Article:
Feb 24, 2024

Universal antivenom for lethal snake toxins developed by researchers

Posted by in category: futurism

Scripps Research scientists have developed an antibody that can block the effects of lethal toxins in the venoms of a wide variety of snakes found throughout Africa, Asia and Australia.

The antibody, which protected mice from the normally deadly venom of snakes including black mambas and king cobras, is described in Science Translational Medicine. The new research used forms of the toxins produced in the laboratory to screen billions of different human antibodies and identify one that can block the toxins’ activity. It represents a large step toward a universal antivenom that would be effective against the venom of all snakes.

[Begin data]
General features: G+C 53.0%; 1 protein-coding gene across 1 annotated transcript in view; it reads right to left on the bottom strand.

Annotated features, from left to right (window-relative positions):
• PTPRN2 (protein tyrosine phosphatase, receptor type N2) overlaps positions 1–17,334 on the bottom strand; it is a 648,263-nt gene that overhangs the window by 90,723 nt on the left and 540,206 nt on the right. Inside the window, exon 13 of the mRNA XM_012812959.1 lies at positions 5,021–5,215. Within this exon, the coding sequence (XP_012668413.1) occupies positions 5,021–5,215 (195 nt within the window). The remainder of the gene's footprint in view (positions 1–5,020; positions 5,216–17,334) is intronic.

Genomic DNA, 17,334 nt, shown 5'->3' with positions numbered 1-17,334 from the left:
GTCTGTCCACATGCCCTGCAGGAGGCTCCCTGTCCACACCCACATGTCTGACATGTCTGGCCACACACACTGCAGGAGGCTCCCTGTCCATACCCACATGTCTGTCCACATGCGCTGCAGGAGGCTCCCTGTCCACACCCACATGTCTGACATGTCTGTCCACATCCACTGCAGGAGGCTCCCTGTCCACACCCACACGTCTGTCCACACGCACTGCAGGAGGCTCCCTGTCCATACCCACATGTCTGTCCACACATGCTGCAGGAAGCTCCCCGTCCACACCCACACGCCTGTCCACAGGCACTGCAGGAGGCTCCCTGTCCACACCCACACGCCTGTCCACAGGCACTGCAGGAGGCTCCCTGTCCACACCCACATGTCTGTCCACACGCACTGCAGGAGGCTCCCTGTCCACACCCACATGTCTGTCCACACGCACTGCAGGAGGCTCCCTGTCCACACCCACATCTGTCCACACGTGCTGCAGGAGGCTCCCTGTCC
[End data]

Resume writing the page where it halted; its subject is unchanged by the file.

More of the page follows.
“This antibody works against one of the major toxins found across numerous snake species that contribute to tens of thousands of deaths every year,” says senior author Joseph Jardine, Ph.D., assistant professor of immunology and microbiology at Scripps Research. “This could be incredibly valuable for people in low-and that have the largest burden of deaths and injuries from snakebites.”

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